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dc.contributor.authorDesai, Kevin K.
Cheng, Chin L.
Bingman, Craig A.
Phillips, George N. Jr.
Raines, Ronald T.
dc.date.accessioned 2014-10-09T15:38:24Z
dc.date.available 2014-10-09T15:38:24Z
dc.date.issued 2014
dc.identifier.citation Desai, Kevin K., Cheng, Chin L., Bingman, Craig A., et al.. "A tRNA splicing operon: Archease endows RtcB with dual GTP/ATP cofactor specificity and accelerates RNA ligation." Nucleic Acids Research, 42, no. 6 (2014) Oxford University Press: 3931-3942. http://dx.doi.org/10.1093/nar/gkt1375.
dc.identifier.urihttps://hdl.handle.net/1911/77500
dc.description.abstract Archease is a 16-kDa protein that is conserved in all three domains of life. In diverse bacteria and archaea, the genes encoding Archease and the tRNA ligase RtcB are localized into an operon. Here we provide a rationale for this operon organization by showing that Archease and RtcB from Pyrococcus horikoshii function in tandem, with Archease altering the catalytic properties of the RNA ligase. RtcB catalyzes the GTP and Mn(II)-dependent joining of either 2′,3′-cyclic phosphate or 3′-phosphate termini to 5′-hydroxyl termini. We find that catalytic concentrations of Archease are sufficient to activate RtcB, and that Archease accelerates both the RNA 3′-P guanylylation and ligation steps. In addition, we show that Archease can alter the NTP specificity of RtcB such that ATP, dGTP or ITP is used efficiently. Moreover, RtcB variants that have inactivating substitutions in the guanine-binding pocket can be rescued by the addition of Archease. We also present a 1.4 Å-resolution crystal structure of P. horikoshii Archease that reveals a metal-binding site consisting of conserved carboxylates located at the protein tip. Substitution of the Archease metal-binding residues drastically reduced Archease-dependent activation of RtcB. Thus, evolution has sought to co-express archease and rtcB by creating a tRNA splicing operon.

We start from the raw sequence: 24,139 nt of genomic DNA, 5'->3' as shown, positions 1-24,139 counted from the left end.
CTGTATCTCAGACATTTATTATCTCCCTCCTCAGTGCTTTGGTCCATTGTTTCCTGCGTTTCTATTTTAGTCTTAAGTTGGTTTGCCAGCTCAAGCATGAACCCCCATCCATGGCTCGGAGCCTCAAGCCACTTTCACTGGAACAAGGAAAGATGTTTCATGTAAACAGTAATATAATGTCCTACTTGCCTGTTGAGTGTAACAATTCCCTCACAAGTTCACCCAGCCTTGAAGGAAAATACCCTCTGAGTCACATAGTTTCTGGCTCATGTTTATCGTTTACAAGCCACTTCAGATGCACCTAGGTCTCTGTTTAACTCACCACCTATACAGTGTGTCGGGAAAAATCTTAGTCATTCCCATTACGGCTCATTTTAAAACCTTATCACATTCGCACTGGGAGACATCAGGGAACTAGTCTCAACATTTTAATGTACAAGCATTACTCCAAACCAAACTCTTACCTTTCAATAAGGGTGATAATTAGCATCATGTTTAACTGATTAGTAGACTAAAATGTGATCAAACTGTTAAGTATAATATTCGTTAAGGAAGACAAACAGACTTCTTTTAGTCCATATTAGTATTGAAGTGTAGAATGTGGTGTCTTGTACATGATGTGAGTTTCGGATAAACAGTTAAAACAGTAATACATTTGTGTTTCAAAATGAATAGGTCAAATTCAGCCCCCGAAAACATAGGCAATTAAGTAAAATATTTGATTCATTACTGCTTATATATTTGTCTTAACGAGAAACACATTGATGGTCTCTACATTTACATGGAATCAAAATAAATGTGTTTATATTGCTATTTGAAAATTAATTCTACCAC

dc.language.iso eng
dc.publisher Oxford University Press
dc.rightsThis is an Open Access article distributed under the terms of the Creative Commons Attribution License (http://creativecommons.org/licenses/by/3.0/), which permits unrestricted reuse, distribution, and reproduction in any medium, provided the original work is properly cited.
dc.rights.urihttps://creativecommons.org/licenses/by/3.0/
dc.title A tRNA splicing operon: Archease endows RtcB with dual GTP/ATP cofactor specificity and accelerates RNA ligation
dc.type Journal article
dc.contributor.funder National Institutes of Health
dc.contributor.funder National Cancer Institute/National Institute of General Medical Sciences
dc.contributor.funder U.S. Department of Energy, Basic Energy Sciences, Office of Science
dc.citation.journalTitle Nucleic Acids Research
dc.citation.volumeNumber 42
dc.citation.issueNumber 6
dc.type.dcmi Text
dc.identifier.doihttp://dx.doi.org/10.1093/nar/gkt1375
dc.identifier.pmcid PMC3973293
dc.identifier.pmid 24435797
dc.identifier.grantID F32GM100681 (National Institutes of Health)
dc.identifier.grantID U01GM098248 (National Institutes of Health)
dc.identifier.grantID U54GM074901 (National Institutes of Health)
dc.identifier.grantID R01CA073808 (National Institutes of Health)
dc.identifier.grantID Y1-CO-1020 (National Cancer Institute/National Institute of General Medical Sciences)
dc.identifier.grantID Y1-GM-1104 (National Cancer Institute/National Institute of General Medical Sciences)
dc.identifier.grantID DE-AC02-06CH11357 (U.S. Department of Energy, Basic Energy Sciences, Office of Science)
dc.identifier.grantID R01CA073808 (National Institutes of Health)
dc.type.publication publisher version
dc.citation.firstpage 3931
dc.citation.lastpage 3942


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This is an Open Access article distributed under the terms of the Creative Commons Attribution License (http://creativecommons.org/licenses/by/3.0/), which permits unrestricted reuse, distribution, and reproduction in any medium, provided the original work is properly cited.
Except where otherwise noted, this item's license is described as This is an Open Access article distributed under the terms of the Creative Commons Attribution License (http://creativecommons.org/licenses/by/3.0/), which permits unrestricted reuse, distribution, and reproduction in any medium, provided the original work is properly cited.